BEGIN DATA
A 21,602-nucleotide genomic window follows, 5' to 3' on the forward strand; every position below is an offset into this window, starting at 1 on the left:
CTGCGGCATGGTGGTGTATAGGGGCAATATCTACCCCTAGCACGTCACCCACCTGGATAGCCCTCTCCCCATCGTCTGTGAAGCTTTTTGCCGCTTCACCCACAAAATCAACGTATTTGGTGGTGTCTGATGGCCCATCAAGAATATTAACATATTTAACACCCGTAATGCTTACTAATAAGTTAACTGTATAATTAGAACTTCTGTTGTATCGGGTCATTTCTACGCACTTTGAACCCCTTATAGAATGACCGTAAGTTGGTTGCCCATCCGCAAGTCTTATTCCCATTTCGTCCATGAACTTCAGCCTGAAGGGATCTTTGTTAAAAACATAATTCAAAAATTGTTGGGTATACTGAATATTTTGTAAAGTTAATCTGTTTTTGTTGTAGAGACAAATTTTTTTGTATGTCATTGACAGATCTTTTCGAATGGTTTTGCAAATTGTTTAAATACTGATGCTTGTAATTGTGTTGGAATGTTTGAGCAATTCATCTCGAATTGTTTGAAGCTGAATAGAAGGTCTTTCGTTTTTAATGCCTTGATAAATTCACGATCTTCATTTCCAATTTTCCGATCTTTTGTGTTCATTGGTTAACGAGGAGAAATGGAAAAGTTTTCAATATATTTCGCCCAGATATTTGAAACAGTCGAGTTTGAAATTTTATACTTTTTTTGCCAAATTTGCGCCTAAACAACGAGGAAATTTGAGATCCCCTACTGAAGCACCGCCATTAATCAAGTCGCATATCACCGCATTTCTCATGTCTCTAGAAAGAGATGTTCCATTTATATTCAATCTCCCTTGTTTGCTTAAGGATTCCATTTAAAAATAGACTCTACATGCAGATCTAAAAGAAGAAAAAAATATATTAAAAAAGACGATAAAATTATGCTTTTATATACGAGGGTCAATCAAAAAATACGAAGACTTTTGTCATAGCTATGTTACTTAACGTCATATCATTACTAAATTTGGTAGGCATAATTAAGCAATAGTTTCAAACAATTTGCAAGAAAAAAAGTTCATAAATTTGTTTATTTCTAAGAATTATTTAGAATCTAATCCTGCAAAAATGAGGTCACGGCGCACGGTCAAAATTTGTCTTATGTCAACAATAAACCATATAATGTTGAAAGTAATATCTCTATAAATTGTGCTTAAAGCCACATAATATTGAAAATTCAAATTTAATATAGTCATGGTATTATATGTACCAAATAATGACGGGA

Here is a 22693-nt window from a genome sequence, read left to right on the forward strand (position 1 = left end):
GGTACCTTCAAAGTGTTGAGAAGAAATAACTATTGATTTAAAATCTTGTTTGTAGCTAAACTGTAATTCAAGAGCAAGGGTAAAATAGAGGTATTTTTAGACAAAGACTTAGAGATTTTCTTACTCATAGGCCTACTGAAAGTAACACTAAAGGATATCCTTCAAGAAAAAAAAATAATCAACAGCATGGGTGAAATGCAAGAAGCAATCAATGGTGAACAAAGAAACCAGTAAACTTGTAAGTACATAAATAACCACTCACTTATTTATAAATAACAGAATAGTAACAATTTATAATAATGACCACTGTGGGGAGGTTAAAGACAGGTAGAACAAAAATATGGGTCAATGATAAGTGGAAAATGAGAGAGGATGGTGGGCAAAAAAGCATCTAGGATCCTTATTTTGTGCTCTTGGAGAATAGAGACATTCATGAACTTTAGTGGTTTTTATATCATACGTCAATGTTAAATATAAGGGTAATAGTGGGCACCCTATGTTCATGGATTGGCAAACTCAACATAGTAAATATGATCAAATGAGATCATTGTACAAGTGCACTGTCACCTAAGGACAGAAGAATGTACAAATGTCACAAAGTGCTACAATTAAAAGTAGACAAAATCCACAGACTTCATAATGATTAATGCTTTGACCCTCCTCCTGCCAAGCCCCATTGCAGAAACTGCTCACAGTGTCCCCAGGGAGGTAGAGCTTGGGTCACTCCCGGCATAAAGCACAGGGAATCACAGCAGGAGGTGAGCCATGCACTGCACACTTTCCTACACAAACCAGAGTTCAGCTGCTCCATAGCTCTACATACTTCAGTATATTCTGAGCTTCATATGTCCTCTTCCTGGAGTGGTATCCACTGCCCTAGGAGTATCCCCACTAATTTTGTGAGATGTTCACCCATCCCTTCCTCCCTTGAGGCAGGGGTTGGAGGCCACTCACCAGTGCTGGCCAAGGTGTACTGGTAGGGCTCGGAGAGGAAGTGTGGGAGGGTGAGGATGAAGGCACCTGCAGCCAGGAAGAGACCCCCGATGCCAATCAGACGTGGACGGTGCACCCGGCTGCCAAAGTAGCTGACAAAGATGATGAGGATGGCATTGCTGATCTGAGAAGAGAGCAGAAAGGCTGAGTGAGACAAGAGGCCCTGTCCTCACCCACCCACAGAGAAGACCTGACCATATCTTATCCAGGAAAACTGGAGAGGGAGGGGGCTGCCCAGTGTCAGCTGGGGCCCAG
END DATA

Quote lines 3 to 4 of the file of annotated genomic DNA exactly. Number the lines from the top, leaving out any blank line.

Here is a 22693-nt window from a genome sequence, read left to right on the forward strand (position 1 = left end):
GGTACCTTCAAAGTGTTGAGAAGAAATAACTATTGATTTAAAATCTTGTTTGTAGCTAAACTGTAATTCAAGAGCAAGGGTAAAATAGAGGTATTTTTAGACAAAGACTTAGAGATTTTCTTACTCATAGGCCTACTGAAAGTAACACTAAAGGATATCCTTCAAGAAAAAAAAATAATCAACAGCATGGGTGAAATGCAAGAAGCAATCAATGGTGAACAAAGAAACCAGTAAACTTGTAAGTACATAAATAACCACTCACTTATTTATAAATAACAGAATAGTAACAATTTATAATAATGACCACTGTGGGGAGGTTAAAGACAGGTAGAACAAAAATATGGGTCAATGATAAGTGGAAAATGAGAGAGGATGGTGGGCAAAAAAGCATCTAGGATCCTTATTTTGTGCTCTTGGAGAATAGAGACATTCATGAACTTTAGTGGTTTTTATATCATACGTCAATGTTAAATATAAGGGTAATAGTGGGCACCCTATGTTCATGGATTGGCAAACTCAACATAGTAAATATGATCAAATGAGATCATTGTACAAGTGCACTGTCACCTAAGGACAGAAGAATGTACAAATGTCACAAAGTGCTACAATTAAAAGTAGACAAAATCCACAGACTTCATAATGATTAATGCTTTGACCCTCCTCCTGCCAAGCCCCATTGCAGAAACTGCTCACAGTGTCCCCAGGGAGGTAGAGCTTGGGTCACTCCCGGCATAAAGCACAGGGAATCACAGCAGGAGGTGAGCCATGCACTGCACACTTTCCTACACAAACCAGAGTTCAGCTGCTCCATAGCTCTACATACTTCAGTATATTCTGAGCTTCATATGTCCTCTTCCTGGAGTGGTATCCACTGCCCTAGGAGTATCCCCACTAATTTTGTGAGATGTTCACCCATCCCTTCCTCCCTTGAGGCAGGGGTTGGAGGCCACTCACCAGTGCTGGCCAAGGTGTACTGGTAGGGCTCGGAGAGGAAGTGTGGGAGGGTGAGGATGAAGGCACCTGCAGCCAGGAAGAGACCCCCGATGCCAATCAGACGTGGACGGTGCACCCGGCTGCCAAAGTAGCTGACAAAGATGATGAGGATGGCATTGCTGATCTGAGAAGAGAGCAGAAAGGCTGAGTGAGACAAGAGGCCCTGTCCTCACCCACCCACAGAGAAGACCTGACCATATCTTATCCAGGAAAACTGGAGAGGGAGGGGGCTGCCCAGTGTCAGCTGGGGCCCAG